Get in front of the storm
Maybe this isn’t your first rodeo, but if it is… welcome to hurricane season.
As a boat-owner, getting in front of the situation early will take a load of stress off of your shoulders.
The first thing to consider is where will your boat be safest riding out a storm. If you keep it in your garage at home, you’re probably in good shape to begin with, but if that is not an option, consider a safe place away from the coast. Ideally, inside of a well-protected windproof storage building is best but not always available. If you must store it outside, a location away from (large) trees is wise to prevent a falling tree from damaging your craft. A stand of (short) trees or the exterior lee side of a well-built structure can offer some relief from the wind from certain directions.
If the boat is left outside on a trailer, plan to anchor/tie down both the boat and trailer as best you can to multiple fixed points on the ground. A fixed structure or small trees can be a useful anchor point. Helical anchors screwed into the ground also offer location flexibility. The important thing is to find a suitable location, obtain all of the necessary hardware, ratchet straps and heavy duty lines in advance. Tie-down straps can be used to connect the boat directly to the trailer forming a single unit. Keep your hurricane kit together in one place and whenever possible execute a dry run in the off season to avoid any surprises at the last minute.
PREPARE FOR THE WORST
If you’re forced to execute your storm plan, secure the boat in anticipation of a worst-case scenario. After you’re tied down, remove any loose items from the boat. That includes anything inside storage compartments. All cushions, curtains, and isinglass should be removed including soft canvas from your T-top. As much as a nuisance it might be to lace up a shade top after the storm passes, it beats paying for a new one. Be sure the plug is out of the boat to avoid “sinking on the trailer.” You might be tempted to leave it in and let the boat fill with water to add weight—but don’t do it. Boats hulls aren’t meant to be filled with water up to the deck and water will likely penetrate areas it’s not intended to, creating potential issues down the road. Before you walk away from the boat take a number of good photos from different angles to document the effort you made to secure the boat for your insurance should it come to that.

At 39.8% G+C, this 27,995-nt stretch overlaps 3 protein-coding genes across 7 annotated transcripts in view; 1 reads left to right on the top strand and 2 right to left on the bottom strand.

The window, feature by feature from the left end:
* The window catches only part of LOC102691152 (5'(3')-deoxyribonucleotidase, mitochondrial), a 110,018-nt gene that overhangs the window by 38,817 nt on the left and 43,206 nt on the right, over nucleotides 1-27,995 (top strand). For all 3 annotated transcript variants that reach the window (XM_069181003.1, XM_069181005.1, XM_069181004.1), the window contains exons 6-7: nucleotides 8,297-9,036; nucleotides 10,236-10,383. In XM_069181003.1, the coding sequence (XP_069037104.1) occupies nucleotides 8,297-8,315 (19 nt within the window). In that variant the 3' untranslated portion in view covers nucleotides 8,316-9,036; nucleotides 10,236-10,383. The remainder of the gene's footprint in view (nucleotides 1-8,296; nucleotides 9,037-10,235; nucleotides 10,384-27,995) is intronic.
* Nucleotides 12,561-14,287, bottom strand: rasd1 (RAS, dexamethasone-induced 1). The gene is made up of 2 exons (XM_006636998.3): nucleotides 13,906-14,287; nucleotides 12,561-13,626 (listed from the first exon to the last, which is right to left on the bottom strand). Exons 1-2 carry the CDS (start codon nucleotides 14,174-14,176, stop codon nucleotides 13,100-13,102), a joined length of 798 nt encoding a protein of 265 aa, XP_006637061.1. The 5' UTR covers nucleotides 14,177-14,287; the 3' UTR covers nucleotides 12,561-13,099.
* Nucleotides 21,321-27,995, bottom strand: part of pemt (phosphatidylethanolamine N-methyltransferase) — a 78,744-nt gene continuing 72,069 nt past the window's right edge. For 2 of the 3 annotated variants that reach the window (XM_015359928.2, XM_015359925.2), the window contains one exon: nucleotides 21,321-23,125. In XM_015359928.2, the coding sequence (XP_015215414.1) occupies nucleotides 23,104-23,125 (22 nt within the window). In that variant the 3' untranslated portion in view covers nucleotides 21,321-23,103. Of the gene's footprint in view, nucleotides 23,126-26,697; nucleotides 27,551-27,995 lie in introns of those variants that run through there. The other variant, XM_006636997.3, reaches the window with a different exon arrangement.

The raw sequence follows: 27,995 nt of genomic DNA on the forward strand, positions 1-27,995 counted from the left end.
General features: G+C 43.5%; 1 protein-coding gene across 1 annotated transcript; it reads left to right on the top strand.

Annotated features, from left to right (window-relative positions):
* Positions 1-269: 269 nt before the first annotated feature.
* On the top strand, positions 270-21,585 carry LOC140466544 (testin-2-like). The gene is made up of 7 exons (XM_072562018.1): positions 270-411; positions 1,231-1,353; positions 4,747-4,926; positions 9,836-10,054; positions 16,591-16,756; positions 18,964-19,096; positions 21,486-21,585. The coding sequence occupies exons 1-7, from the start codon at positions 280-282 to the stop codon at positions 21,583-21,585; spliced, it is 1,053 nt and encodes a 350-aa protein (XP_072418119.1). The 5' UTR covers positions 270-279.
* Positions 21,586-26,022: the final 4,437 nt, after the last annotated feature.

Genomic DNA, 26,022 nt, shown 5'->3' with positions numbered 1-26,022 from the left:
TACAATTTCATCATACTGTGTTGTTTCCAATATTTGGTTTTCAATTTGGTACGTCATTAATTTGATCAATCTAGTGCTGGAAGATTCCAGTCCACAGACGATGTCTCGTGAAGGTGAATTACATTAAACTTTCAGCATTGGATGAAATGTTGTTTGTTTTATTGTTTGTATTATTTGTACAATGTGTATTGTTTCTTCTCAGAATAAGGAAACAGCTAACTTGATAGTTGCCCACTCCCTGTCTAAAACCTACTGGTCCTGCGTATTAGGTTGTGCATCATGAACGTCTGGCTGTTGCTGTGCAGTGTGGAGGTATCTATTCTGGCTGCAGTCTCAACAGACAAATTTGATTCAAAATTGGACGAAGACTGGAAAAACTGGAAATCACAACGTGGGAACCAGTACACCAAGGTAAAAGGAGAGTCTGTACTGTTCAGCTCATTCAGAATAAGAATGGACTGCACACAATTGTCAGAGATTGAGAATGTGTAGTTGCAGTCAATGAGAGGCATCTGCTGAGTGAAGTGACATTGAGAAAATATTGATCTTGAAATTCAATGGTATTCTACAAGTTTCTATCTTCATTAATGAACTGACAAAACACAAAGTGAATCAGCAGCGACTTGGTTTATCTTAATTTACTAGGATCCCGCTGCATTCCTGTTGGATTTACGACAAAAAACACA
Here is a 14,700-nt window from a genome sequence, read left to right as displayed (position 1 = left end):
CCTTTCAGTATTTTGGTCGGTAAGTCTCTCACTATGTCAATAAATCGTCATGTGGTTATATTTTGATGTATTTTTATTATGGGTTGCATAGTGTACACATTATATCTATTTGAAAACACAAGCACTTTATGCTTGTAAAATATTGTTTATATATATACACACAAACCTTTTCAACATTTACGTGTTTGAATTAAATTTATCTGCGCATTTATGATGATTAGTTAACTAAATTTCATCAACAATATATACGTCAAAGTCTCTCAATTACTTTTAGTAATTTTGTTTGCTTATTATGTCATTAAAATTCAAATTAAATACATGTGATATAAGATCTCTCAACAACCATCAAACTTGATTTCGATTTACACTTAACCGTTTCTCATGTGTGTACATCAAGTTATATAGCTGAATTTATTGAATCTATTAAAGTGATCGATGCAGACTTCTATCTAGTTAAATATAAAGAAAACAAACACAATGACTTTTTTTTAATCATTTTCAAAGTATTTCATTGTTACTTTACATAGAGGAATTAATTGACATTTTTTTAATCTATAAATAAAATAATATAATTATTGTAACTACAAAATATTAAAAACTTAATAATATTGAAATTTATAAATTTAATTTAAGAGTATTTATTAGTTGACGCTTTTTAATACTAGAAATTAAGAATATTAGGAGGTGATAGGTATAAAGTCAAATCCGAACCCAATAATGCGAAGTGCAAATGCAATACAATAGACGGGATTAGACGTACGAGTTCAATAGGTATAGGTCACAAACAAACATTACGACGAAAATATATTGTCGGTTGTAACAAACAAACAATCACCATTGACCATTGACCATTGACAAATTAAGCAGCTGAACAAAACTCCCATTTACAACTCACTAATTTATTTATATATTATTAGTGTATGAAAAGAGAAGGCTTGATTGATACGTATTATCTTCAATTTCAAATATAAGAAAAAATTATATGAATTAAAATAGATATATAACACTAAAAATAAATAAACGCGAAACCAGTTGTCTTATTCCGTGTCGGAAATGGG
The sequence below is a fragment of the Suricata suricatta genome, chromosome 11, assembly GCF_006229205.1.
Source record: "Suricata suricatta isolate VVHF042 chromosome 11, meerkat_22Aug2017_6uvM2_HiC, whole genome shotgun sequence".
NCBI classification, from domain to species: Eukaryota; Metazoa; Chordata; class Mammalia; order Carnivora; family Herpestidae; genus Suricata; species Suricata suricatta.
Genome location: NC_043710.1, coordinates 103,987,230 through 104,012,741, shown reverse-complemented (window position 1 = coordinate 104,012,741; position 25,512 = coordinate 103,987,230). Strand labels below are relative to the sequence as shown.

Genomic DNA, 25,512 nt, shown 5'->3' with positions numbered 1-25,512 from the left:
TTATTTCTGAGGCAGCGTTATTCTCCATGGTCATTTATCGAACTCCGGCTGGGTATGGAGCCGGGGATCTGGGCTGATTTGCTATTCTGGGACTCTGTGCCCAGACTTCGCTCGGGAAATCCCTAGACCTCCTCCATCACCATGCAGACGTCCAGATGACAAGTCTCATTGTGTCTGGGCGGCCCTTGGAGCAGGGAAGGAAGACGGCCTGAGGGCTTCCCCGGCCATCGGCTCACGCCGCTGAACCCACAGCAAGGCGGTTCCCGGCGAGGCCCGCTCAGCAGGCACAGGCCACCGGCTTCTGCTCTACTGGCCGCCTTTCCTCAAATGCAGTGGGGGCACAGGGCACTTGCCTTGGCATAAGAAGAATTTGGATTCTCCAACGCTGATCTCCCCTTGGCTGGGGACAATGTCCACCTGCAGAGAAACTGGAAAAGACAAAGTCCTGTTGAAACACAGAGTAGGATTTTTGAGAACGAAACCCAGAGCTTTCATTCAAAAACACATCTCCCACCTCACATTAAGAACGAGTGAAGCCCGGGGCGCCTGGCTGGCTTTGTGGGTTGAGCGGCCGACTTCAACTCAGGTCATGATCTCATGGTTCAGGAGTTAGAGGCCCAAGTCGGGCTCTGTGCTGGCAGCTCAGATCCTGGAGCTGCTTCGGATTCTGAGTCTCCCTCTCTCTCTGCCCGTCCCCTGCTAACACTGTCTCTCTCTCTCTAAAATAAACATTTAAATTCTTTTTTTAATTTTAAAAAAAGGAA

GOOD INSURANCE IS YOUR BEST ASSURANCE
As much as I hate to admit it, there is no better peace of mind in this scenario than having good insurance. I recommend investing in the best policy that you can afford and keeping it current. A few things to keep in mind: Know how your insurer will handle a windstorm claim, and be sure to comply with any provisions they place on your policy beforehand to assure you are actually covered.
For example: Your policy may require you to move your boat away from the coast or to a secure interior location. You might be required to provide proof of compliance. Some windstorm claims come with a much higher deductible while others won’t cover a “named” storm at all. Be sure you know exactly what your policy will pay for in advance. Maintain an inventory and photographic evidence of items that must be left on board. Also be sure to consolidate all of your paperwork. Current photos of the boat and gear, your registration and title, and all insurance documents should be stored in a secure location, preferably a safe at home, where you can easily access them after the storm.
As much as we hate dealing with them, hurricanes come with the territory. Having personally been here long enough to ride out countless storms, the most important factor I’ve found to make storm season more tolerable is reducing the amount of worry in anticipation of an approaching storm. A little preparedness will surely alleviate some of that worry. FS
Published Florida Sportsman Magazine August/September 2020